What is Strangler Fig Pattern

What is Strangler Fig Pattern

In this tutorial, we are going to discuss about What is Strangler Fig Pattern. To completely re-write a large, complex codebase with lots of different interactions often with different teams results in a planning nightmare.

Whether you are refactoring from a monolith to microservices or migrating from one technology to another – such as ASP.NET WebForms to Blazor, the change can be a large undertaking. The Strangler Fig pattern enables you to take these migrations at a slower pace, migrating from one system to another system on a module basis rather than in its entirety.

The strangler fig pattern helps migrate a monolithic application to a microservices architecture incrementally, with reduced transformation risk and business disruption.

The Strangler Fig Pattern is a software design pattern that provides a strategy for gradually migrating a legacy system to a new system. The pattern is named after the strangler fig tree, which grows around a host tree and eventually replaces it. Similarly, the Strangler Fig Pattern allows for the gradual replacement of an old system by incrementally developing a new system alongside it until the old system can be completely retired.

What is Strangler Fig Pattern

Imagine an ancient, humongous tree in a dense forest. This tree represents your old legacy system. One day, a new plant, the Strangler Fig, starts growing at the base of this tree. Over time, the fig grows, wrapping itself around the ancient tree. As it expands, it replaces more and more parts of the original tree until the old tree is entirely enveloped and replaced by the Strangler Fig.

This tree is a metaphor for legacy systems. These systems, often outdated yet deeply integrated, support critical business operations. They’re like the old tree – rooted deeply within the organization’s architecture, its many branches representing the various functions it supports. And replacing these systems can be just as daunting as replacing the old tree.

So how can we replace such deeply rooted legacy systems? There is a solution that allows you to gradually replace parts of the legacy system without causing business disruption. That solution is the Strangler Fig Pattern. It’s named after the Strangler Fig, a tree that grows by gradually enveloping other trees, eventually replacing them.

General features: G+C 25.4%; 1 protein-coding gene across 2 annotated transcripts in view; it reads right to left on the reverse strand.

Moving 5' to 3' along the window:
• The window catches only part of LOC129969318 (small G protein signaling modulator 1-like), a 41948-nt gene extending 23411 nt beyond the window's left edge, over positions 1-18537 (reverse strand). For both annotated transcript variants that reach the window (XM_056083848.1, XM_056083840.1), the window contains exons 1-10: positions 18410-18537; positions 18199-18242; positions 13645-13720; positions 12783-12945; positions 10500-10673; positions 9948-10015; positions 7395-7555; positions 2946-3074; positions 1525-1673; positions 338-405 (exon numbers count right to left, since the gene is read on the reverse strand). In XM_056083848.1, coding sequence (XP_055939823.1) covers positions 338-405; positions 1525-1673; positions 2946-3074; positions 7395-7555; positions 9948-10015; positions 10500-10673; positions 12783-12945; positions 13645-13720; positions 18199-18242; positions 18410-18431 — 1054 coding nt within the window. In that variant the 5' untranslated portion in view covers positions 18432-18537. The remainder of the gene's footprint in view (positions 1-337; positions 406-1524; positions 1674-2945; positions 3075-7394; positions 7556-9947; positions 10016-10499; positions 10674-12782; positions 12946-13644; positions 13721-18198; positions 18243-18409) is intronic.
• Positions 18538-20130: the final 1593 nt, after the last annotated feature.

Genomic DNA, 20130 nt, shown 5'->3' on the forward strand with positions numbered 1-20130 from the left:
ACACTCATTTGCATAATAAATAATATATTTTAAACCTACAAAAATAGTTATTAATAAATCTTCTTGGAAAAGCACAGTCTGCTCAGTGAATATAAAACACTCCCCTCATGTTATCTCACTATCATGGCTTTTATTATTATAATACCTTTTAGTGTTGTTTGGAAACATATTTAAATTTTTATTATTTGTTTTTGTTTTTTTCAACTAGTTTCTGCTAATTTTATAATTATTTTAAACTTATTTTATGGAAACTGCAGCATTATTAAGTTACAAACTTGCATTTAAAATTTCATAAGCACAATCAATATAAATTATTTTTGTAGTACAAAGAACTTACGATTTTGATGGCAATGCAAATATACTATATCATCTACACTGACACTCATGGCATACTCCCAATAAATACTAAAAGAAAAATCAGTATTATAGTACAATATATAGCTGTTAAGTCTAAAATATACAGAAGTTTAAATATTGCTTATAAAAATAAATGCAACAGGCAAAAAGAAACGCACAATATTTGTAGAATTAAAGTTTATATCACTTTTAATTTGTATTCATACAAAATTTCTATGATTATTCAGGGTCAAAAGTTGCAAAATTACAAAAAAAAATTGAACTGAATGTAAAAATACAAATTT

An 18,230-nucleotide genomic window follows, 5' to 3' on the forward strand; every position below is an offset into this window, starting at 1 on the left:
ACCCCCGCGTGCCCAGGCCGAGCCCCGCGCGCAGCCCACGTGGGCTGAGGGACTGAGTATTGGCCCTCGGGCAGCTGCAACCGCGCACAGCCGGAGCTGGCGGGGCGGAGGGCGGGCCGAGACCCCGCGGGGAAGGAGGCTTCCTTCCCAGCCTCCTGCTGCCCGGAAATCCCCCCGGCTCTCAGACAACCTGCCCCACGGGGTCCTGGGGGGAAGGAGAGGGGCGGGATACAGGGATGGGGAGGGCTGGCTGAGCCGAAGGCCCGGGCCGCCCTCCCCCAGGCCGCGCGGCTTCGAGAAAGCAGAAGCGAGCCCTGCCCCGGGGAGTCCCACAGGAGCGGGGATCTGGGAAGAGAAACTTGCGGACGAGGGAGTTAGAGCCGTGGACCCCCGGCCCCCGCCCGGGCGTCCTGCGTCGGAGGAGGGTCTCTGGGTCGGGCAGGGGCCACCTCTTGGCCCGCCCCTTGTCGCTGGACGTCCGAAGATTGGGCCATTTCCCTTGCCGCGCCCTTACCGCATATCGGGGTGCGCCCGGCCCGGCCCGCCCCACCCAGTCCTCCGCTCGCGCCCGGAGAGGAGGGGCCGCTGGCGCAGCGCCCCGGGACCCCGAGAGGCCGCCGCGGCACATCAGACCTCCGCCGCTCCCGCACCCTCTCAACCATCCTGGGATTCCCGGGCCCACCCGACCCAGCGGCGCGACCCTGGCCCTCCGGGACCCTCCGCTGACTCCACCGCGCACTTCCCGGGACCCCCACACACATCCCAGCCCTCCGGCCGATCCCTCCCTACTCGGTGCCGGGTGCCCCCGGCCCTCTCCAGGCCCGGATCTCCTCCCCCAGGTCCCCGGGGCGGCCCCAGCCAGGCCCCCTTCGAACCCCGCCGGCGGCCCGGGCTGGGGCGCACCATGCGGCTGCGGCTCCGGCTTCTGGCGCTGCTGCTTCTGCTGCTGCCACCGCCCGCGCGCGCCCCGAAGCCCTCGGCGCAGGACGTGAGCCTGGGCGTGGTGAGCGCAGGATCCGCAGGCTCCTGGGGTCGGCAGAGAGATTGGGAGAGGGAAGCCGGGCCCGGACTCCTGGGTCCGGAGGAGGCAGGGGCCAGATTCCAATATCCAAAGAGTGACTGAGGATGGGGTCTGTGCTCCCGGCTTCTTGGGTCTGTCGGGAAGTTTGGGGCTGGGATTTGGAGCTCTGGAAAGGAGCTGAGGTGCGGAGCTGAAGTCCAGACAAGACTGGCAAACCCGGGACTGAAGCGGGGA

When to Use

When you need to migrate legacy backend architecture to a newer architecture over a long period of time, the Strangler Fig pattern makes it so that you can migrate to a newer system with minimal disturbance to the existing system.

When Not to Use

If the system replacement is a small system, it may not make sense to use the Strangler Fig pattern. Don’t drag it out if you can migrate the system in a shorter period of time.

If the backend calls cannot be intercepted, then there is nothing to require the use of facades.

What’s It All About?

The Strangler Fig Pattern in software design mimics the process of gradually replacing the legacy system. Instead of replacing a large, old system (the ancient tree) all at once, you build new parts (the Strangler Fig) alongside it. Gradually, the new system takes over functionalities from the old system until the old one can be safely retired.

Why Use the Strangler Fig Pattern?

With rapid technological advancement, organizations need to keep up with the latest technology to stay competitive. However, completely overhauling a legacy system can be risky and disruptive. Here’s where the Strangler Pattern shines – it allows for the gradual replacement of a system, mitigating risk and minimizing disruption.

  1. Less Risky: You’re not ripping out the old system in one go. So there’s a safety net.
  2. Flexibility: You can prioritize which parts to replace based on urgency or business needs.
  3. No Big Bang Releases: Continuous delivery and gradual replacement mean less potential for massive failures.
  4. Smooth Transition: Users might not even notice the shift as it’s gradual.

That’s all about What is Strangler Fig Pattern. If you have any queries or feedback, please write us email at contact@waytoeasylearn.com. Enjoy learning, Enjoy Microservices.!!

What is Strangler Fig Pattern
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